It’s Not Rocket Science: Engaging Employees (via their managers)
The market thinks:
Real engagement is for the few, not the many.
Actually… it’s for the many, not the few. And it’s pretty simple to achieve in your business.
Research has shown that just 15% of employees say they’re engaged . Which is pretty bleak to say the least. Fortunately, we’re here to explain how you can avoid this level of ennui in your organisation.
What’s going wrong?
You’d be forgiven for believing the myth that people aren’t engaged because they haven’t found their ‘true calling’. But that’s not the case. A few of us at Thomas agree that we’d love to work as body doubles for Hollywood A-listers. But that doesn’t mean we’re not wholly engaged with our slightly less glamourous careers in psychometric science.
True callings aside, then. The reason why 85% of people are disengaged at work is far simpler than that. According to Gallup, 70% of an individual’s engagement is down to their manager  – the person with the most direct control over their day-to-day.
Many of us have been there. Many of us have accepted jobs that seemed suited to our skills and ambitions, only to realise that our new manager provides too little support – or too much guidance. Of course, attributes like these don’t make for a bad manager. But they can make for a poorly matched employee-manager relationship.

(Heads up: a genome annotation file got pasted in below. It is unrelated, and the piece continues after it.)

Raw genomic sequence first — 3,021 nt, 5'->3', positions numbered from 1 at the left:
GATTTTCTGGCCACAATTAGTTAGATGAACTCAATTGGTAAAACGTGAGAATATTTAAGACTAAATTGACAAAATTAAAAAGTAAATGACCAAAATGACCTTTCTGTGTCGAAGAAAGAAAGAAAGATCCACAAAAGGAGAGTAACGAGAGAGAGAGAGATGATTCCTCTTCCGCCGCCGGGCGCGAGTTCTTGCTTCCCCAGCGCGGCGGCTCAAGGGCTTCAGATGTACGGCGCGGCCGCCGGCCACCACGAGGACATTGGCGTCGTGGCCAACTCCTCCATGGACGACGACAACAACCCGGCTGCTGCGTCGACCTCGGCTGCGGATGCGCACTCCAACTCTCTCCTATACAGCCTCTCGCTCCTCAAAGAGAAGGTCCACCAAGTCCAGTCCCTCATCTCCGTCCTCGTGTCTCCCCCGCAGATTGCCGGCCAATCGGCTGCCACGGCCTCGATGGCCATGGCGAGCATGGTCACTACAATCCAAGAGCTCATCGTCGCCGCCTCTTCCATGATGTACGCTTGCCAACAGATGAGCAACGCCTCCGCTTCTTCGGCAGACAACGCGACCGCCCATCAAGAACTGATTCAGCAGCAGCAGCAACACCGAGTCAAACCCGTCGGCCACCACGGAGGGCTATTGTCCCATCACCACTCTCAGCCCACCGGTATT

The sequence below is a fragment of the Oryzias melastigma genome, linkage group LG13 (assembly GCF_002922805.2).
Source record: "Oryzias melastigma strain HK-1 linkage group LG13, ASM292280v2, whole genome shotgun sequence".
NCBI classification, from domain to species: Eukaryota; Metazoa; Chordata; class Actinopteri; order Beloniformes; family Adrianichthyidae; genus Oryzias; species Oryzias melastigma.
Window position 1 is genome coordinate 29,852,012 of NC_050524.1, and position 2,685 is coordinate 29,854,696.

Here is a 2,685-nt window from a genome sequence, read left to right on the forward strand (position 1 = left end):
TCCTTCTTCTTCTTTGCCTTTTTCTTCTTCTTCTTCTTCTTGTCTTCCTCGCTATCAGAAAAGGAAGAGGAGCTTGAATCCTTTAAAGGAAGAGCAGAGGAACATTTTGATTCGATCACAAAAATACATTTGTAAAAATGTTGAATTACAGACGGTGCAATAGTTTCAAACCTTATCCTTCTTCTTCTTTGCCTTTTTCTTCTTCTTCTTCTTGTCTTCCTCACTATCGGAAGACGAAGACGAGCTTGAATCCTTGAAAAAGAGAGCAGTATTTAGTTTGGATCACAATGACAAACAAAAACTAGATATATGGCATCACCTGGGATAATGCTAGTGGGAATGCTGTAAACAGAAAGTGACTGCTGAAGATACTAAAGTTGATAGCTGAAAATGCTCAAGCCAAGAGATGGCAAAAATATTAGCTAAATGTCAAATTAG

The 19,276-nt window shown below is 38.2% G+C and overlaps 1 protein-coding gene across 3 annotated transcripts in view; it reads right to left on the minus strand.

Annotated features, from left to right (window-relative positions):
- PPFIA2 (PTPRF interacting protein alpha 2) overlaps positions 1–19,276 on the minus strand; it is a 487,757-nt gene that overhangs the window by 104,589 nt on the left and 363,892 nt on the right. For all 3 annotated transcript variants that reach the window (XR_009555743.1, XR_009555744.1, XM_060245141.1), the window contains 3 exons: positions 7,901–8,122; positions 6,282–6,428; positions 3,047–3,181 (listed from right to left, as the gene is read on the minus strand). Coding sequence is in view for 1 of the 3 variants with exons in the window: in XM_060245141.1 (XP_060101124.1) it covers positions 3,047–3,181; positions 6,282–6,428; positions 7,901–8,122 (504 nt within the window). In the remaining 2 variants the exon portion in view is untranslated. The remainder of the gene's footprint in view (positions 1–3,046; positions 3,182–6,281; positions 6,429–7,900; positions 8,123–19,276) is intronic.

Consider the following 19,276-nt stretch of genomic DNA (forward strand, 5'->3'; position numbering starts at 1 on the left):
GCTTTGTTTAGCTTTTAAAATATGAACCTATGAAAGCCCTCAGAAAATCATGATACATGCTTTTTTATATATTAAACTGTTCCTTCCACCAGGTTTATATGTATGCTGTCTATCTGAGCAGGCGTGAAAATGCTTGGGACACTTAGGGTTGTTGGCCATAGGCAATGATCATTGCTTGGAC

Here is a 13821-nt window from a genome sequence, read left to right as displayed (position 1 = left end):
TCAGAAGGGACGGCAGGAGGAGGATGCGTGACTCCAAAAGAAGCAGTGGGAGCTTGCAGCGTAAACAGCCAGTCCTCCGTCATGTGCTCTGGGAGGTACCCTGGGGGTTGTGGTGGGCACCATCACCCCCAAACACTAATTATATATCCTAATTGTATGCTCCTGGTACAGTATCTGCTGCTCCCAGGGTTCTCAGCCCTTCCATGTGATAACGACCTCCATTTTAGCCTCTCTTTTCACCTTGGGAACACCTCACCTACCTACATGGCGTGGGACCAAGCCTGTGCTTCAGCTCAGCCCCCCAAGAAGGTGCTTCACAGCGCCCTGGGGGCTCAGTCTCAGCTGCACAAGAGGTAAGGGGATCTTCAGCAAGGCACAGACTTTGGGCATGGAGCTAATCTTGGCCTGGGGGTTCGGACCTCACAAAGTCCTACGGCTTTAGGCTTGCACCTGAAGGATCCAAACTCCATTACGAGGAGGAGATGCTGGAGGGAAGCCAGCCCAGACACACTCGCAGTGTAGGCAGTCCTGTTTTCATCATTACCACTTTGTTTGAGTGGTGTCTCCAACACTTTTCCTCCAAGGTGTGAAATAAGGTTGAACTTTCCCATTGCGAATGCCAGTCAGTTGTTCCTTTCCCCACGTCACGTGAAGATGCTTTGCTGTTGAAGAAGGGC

Being engaged shouldn’t be special – nor hard to achieve
Here’s an interesting quote from the same Gallup article: “All people have innate qualities that enable them to excel in unique ways […] Individualization allows managers to see workers’ unique qualities as well as their engagement needs.”
As you’ll see, by identifying the right management style for each individual, engagement can be a perfectly achievable phenomenon. By understanding what people fundamentally want from their job, and by arming managers with this information, you can turn work from something people do, to something they actually enjoy.
But how? Well, by making sure managers:
- Know what type of person each individual on their team is.
- Understand what’s important to each of these types of people.
- Communicate with individuals in a way that’s right in each case.
To illustrate our point, your managers should aim to provide goals, targets and structures to people with high conscientiousness. But they should endeavour to keep things clear and simple for people with low ambiguity acceptance.
- Employee engagement shouldn’t be hard to achieve. With the right psychological assessments, you can understand your team and find out what it takes to keep them happy.
- As the saying goes: people don’t leave jobs, they leave bosses. Arming your leaders with the right information to manage people well can significantly improve overall engagement.